Ben Crystal lectures in Japan

I heard Shakespearean actor, Ben Crystal, talk today. My interest in Shakespeare – which had wained with my miscomprehension or un-comprehension of it in my youth – had returned with the revelation that what I had been watching until now had been inauthentic. Ben had pointed out that modern performances had tended towards Received Pronunciation (RP) even though most of The United Kingdom (98% in fact) do not speak like the Queen. English is not the English of Lawrence Olivier. It is the English of ordinary folk. So watching Shakespeare done in RP is like watching it in another language altogether.

Modelled performances by Ben during the talk in the more natural pronunciation of English in Shakespeare’s time according to Ben meant a return to rhyme (lost in modern pronunciation of words), in a more natural tempo and rhythm (sounding more like the vernacular we recognise as native speakers), and engagement (actors spoke directly to the audience).

Some recent productions I have seen online have tried to return to these values (probably due to Ben and the Globe’s performances from 2005 onwards). These values, though, have always been there. You can still see it in the ordinary non-Shakespearean theatre of English. But the values were taken away (stolen as it were) by a small group some time in the history of the English stage performance. This revision and return is absolutely necessary if we are to appreciate Shakespeare on this day of all appropriate days – Shakespeare Day (23rd April) – once more. Bravo and thank you, Ben.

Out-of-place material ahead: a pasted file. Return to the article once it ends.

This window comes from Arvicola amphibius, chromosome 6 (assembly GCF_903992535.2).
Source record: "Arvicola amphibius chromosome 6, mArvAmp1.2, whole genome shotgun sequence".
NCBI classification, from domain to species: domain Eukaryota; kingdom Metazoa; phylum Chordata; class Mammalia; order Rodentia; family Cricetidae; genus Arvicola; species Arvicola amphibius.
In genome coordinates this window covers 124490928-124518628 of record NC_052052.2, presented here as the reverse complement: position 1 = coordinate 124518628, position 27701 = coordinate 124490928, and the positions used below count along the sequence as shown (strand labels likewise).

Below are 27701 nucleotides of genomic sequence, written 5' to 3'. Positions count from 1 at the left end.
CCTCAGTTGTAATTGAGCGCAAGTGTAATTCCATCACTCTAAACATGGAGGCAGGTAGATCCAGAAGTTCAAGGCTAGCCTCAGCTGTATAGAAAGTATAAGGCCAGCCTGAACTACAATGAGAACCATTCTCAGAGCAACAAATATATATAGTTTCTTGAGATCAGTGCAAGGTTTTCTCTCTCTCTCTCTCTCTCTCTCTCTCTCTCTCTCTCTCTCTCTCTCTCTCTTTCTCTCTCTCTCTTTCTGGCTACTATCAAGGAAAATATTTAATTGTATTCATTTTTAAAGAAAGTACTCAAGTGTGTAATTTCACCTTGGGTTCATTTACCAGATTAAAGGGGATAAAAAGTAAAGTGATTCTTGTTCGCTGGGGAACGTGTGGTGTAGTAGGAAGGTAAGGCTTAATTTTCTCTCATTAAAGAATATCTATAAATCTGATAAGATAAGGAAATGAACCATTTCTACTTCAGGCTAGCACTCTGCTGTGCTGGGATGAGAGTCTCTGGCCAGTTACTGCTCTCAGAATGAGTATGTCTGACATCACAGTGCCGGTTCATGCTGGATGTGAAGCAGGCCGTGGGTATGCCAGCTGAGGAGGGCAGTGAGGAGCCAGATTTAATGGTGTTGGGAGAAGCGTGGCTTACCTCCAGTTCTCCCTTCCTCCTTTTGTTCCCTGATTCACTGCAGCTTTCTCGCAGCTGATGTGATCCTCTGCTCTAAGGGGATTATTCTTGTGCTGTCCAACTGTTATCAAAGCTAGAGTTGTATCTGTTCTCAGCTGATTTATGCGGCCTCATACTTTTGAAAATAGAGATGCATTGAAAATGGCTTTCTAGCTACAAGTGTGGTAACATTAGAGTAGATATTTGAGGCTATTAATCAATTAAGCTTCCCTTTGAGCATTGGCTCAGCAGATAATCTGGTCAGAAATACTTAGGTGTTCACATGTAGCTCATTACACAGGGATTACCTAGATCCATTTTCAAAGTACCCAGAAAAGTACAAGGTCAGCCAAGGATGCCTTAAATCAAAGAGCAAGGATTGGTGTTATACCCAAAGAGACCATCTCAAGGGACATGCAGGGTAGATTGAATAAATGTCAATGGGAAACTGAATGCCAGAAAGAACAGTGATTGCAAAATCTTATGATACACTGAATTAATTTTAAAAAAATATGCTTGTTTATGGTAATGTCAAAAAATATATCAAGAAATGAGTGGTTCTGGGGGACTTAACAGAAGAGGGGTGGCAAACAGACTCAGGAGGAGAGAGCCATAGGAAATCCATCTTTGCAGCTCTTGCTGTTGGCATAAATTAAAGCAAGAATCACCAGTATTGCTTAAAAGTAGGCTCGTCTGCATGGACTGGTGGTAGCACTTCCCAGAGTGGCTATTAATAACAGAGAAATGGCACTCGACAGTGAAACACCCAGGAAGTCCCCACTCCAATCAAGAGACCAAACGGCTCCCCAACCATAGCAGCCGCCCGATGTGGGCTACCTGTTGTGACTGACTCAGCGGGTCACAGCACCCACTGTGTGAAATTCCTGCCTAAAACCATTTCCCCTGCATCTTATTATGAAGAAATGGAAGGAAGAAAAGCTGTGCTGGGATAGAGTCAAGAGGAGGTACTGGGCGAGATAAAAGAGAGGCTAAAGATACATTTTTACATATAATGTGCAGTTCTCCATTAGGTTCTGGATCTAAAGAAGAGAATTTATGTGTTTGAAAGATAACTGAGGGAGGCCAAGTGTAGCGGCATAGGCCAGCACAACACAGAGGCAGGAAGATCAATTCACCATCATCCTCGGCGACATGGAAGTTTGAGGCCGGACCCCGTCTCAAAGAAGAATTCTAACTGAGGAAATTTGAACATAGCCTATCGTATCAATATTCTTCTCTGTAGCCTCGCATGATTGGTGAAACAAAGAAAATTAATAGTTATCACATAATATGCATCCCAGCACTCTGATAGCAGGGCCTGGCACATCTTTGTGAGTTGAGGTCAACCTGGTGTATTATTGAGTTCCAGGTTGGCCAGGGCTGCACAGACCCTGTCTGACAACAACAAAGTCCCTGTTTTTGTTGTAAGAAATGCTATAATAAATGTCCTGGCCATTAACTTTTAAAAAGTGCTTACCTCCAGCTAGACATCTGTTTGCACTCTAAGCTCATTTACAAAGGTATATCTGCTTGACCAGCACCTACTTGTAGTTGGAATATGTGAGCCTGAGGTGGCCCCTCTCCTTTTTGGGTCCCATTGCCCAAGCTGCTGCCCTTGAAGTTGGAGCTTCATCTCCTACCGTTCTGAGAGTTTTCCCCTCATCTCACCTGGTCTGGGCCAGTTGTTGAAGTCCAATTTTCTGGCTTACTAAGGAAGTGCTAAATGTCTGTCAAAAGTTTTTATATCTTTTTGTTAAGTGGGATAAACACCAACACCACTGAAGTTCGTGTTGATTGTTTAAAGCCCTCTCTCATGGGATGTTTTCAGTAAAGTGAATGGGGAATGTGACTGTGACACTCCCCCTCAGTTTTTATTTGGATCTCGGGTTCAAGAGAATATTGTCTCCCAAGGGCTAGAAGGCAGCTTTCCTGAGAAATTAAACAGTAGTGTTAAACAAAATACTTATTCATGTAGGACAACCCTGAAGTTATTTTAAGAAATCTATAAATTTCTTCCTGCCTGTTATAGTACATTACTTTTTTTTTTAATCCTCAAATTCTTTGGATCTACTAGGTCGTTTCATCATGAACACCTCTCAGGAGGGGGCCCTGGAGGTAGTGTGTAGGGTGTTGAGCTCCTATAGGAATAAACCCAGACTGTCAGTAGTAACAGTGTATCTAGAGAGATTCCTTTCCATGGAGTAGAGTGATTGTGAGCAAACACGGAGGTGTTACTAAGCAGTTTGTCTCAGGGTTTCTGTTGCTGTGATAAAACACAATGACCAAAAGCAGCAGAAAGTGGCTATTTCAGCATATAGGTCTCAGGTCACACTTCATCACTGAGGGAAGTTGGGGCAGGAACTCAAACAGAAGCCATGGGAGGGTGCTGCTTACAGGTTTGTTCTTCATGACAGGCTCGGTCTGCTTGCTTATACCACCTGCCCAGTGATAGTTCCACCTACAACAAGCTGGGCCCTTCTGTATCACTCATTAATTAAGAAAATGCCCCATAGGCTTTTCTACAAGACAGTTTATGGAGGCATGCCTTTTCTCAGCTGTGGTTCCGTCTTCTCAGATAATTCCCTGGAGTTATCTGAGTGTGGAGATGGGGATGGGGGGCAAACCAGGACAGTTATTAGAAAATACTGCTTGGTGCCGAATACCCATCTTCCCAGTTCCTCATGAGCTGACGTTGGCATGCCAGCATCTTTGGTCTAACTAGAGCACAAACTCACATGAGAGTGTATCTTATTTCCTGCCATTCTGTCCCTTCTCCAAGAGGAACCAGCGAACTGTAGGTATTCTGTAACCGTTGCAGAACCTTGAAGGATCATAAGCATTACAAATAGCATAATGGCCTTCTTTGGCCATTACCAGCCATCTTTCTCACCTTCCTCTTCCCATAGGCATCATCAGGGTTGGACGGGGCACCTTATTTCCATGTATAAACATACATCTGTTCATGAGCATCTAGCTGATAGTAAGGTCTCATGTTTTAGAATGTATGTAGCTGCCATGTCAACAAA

Cinema and academic research

I have a love-hate relationship with movies. Some days I hate it to the max. The pointlessness and waste-of-time productions that consists of most films. Then some days I love it when I come across a great piece of cinema.

One of my favourite films Kinema no Tenchi (The World of Cinema) is directed by Yoji Yamada of Torasan fame. The film revolves around the Shochiku Film Studios, the largest of the Japanese film studios, at the transition from silent films to ‘talkies’ in the 1930s. This was also a period in world and Japanese history when Nationalism was at its peak before the onset of Second World War. In it is a scene which Shimada, an assistant director, is talking to Odagiri, an old high school buddy, who is part of the anti-National ist movement. The latter is on the run from police for revolutionary activities. In the house scene, Odagiri, is telling Shimada about how reinvigorated he becomes when he sees a movie particularly ones Shimada had helped made. In those troubled times going watching a film is his one comfort. But Shimada still young and naive of the ways of the world cannot grasp the significance of Odagiri’s words.

Hope is what is all we need. Without hope there is no looking forward to a brighter future.

Ironically Shimada, in his open-hearted generosity to his friend, is implicated as a anti-Nationalist and thrown in jail. It is here that he learns of the suffering and the fight of the people who are branded as anti-Nationalist. But the most important lesson he learns  is that it is the films that give people hope.

In a way when I write my papers, put forward my theories, I am trying to make the world a better place, trying to make a positive difference to the world. If I didn’t have this thought in my mind I could not proceed. The little knowledge that I add to the world I hope will make a contribution to our understanding. I may not see the fruits of my labour but that the knowledge of the seeds of my efforts will make a difference is all that I need to continue in my research. The struggles of writing a PhD are struggles not unlike Shimada’s or the world of cinema.